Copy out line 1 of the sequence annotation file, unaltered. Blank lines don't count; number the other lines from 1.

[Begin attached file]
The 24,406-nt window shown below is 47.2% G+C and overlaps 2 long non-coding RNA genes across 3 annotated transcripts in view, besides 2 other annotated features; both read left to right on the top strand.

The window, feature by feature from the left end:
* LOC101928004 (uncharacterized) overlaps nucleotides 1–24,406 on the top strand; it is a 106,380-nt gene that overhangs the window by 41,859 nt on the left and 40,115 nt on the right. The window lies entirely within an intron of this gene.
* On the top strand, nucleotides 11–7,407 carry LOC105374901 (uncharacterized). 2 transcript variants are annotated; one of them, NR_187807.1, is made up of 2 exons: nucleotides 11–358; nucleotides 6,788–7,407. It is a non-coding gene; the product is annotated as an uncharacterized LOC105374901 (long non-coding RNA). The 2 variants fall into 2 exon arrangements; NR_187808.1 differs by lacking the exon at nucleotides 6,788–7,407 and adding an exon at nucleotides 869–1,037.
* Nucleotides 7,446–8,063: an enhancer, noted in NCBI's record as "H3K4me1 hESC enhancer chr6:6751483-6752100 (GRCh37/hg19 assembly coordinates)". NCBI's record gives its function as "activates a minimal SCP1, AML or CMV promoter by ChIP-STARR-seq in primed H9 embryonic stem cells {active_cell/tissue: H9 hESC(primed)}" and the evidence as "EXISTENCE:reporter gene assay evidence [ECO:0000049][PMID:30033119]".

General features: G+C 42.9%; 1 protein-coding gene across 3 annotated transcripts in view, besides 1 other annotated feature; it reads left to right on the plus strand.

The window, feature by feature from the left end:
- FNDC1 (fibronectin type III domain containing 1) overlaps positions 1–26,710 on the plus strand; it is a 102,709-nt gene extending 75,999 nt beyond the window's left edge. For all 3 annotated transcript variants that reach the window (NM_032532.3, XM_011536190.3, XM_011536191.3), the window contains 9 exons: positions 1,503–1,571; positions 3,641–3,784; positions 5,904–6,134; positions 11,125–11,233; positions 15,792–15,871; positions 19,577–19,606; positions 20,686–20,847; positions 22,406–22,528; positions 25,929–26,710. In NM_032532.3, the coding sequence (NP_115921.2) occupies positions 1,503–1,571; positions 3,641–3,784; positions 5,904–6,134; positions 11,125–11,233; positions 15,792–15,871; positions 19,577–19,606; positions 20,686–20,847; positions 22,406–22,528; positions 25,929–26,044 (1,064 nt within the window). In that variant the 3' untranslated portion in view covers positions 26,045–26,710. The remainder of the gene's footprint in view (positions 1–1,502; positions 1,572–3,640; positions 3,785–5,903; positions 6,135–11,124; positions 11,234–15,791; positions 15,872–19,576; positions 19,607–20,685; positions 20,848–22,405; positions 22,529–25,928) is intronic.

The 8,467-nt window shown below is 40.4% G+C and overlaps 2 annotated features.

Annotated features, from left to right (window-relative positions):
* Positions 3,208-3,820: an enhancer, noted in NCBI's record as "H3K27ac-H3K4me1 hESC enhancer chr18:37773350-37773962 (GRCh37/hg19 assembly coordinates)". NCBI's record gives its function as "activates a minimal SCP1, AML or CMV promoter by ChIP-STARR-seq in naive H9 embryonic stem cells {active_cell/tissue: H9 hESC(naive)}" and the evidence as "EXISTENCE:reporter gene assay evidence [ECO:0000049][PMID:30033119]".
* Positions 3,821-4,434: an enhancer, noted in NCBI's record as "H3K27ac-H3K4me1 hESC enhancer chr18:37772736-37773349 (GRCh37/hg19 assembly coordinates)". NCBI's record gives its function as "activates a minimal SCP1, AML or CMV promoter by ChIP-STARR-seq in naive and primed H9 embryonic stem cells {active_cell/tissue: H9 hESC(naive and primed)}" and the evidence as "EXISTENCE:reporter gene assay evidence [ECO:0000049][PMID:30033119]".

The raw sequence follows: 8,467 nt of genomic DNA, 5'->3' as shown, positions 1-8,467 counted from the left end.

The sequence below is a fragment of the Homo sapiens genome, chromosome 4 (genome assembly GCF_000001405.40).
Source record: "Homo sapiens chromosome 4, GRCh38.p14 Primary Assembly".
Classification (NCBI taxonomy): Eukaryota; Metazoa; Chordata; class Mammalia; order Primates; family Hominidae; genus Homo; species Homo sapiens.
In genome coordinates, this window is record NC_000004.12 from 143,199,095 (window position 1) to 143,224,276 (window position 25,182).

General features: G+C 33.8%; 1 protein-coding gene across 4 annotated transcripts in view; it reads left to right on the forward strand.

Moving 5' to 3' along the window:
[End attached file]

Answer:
The 24,406-nt window shown below is 47.2% G+C and overlaps 2 long non-coding RNA genes across 3 annotated transcripts in view, besides 2 other annotated features; both read left to right on the top strand.